This series highlights interesting reporting in China on a range of African topics, countries and regions. This post briefly reviews coverage of Africa in Chinese newspapers during last week, June 27 to July 3, including an extensive investigation by Oriental Morning Post in Shanghai into how Chinese firms conduct CSR in Africa; an explanation by Global Times in Beijing on why Chinese firms often experience "misunderstandings" in Africa; and the happy days of a smart Burkina Faso student in Wuhan who built his own car to drive to his graduation ceremony.
There are around 3,000 Chinese companies currently operating in 52 African countries, according to this article, yet how proficient are these companies at Corporate Social Responsibility (CSR) in Africa? The Shanghai-based Oriental Morning Post last week published a lengthy report after the newspaper conducted an investigation over three years (2012-2015) that included surveys and interviews with 11 Chinese state-owned companies and 22 private Chinese companies operating in Senegal, Nigeria and Zambia, among other African countries.
Some of the findings of the investigation are summarized briefly below:
The Chinese language edition of nationalist newspaper Global Times published an editorial beginning with an answer given to one of the authors of the article by a taxi driver in Ethiopia when the journalist asked about China’s role in Africa: “America destroys, China builds”. The editorial states that China’s role in Africa is often perceived as controversial, but China’s role on the continent is based on two self-evident truths: 1, In terms of infrastructure Africa still lags far behind more developed nations; and 2, More than any other country China is fulfilling Africa’s need for new infrastructure.
But is China using its role in providing infrastructure as a bargaining chip in Africa? Many Chinese companies in Africa, the article states, are not always fully cognizant of the Chinese government’s political objectives in Africa, and some of these companies operate within the understanding of seeking to maximise profits. This has at times given rise to misunderstandings in Africa. For their part Chinese contractors are engaged in innumerable infrastructure projects in Africa, and these contractors often complain of not only having to control high manufacturing costs in difficult and far-flung markets, but also to deal with social and political conflicts.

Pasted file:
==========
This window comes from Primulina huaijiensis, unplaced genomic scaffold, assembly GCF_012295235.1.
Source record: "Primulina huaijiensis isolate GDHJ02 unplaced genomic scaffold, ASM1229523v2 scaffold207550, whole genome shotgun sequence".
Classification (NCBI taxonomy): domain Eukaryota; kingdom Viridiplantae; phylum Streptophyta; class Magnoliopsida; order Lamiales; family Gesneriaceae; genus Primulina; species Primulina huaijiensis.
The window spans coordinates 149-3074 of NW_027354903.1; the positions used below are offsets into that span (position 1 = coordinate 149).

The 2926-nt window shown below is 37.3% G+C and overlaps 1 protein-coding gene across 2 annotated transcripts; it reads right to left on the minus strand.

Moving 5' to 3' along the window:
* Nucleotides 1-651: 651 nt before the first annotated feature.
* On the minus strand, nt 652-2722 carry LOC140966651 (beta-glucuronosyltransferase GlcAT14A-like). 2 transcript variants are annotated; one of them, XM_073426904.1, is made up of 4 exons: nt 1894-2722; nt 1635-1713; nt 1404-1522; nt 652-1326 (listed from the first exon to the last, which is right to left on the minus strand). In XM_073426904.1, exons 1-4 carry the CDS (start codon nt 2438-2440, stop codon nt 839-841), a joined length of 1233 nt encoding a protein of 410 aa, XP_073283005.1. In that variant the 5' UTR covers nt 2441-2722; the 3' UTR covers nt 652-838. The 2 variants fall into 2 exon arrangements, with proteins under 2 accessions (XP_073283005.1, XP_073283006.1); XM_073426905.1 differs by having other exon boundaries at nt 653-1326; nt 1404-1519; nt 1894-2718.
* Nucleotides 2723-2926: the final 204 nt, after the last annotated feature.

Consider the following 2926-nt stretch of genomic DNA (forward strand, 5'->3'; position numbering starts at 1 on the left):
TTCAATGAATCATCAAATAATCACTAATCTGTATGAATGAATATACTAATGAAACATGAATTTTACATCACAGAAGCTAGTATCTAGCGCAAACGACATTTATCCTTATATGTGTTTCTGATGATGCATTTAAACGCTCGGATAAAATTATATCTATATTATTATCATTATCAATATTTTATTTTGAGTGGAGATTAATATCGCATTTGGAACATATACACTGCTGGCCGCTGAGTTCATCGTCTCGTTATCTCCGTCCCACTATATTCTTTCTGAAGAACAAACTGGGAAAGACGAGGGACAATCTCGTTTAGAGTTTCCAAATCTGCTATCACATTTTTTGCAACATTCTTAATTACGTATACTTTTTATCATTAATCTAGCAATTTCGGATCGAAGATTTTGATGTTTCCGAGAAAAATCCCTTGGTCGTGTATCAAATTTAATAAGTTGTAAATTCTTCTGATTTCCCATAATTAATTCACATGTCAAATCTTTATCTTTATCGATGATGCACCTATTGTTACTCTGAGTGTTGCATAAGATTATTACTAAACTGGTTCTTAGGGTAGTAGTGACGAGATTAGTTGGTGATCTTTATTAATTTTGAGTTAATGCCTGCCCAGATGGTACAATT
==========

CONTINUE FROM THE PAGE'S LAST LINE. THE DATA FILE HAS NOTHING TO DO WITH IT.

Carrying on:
Citing a news report from a US television channel, this Global Times article notes that although around 100,000 sub-Saharan Africans have flocked to Guangzhou since 2012 to seek their fortunes, in the last 18 months thousands of Africans have left the city. The reason for this is that the African traders in Guangzhou are finding it increasingly difficult to make money, which in turn is due to several factors, like increasing prices in China, more stringent policing of fake products, and the “maturing” Chinese economy. The article also notes, however, that many Africans are leaving China because they have struggled to adapt to Chinese culture, lifestyle and “hygiene habits”.
In early 2016 Bí Shūmǐn (毕淑敏) published her African travel book Africa Thirty Thousand Miles (非洲三万里), and Wuhan Evening News (among other papers) have been publishing excerpts of the book. Last week the newspaper published the seventeenth such installment in which Bí discusses her experience in 2002 when the remains of Saartjie Baartman, a Khoisan woman exhibited as a live attraction in 19th century Europe, were returned to South Africa and buried in the Eastern Cape.
Bi relates her discussion with an unnamed “expert” on the shape and form of Baartman’s body, noting for example that for an African woman as Baartman - whom Bi describes as a beautiful African venus - sturdy buttocks and lower limbs had particular functions for travelling long distances over dry African landscapes.
Last week, Sēn’ní (森尼) from Burkina Faso graduated from Wuhan University’s School of Power and Mechanical Engineering, but arrived at his graduation ceremony driving a small car he built himself. Sēn’ní’s time in Wuhan was clearly well-spent, as he founded an engineering club at the university and was nominated for a special prize. He has already started an internship at a foreign company in Shenzhen.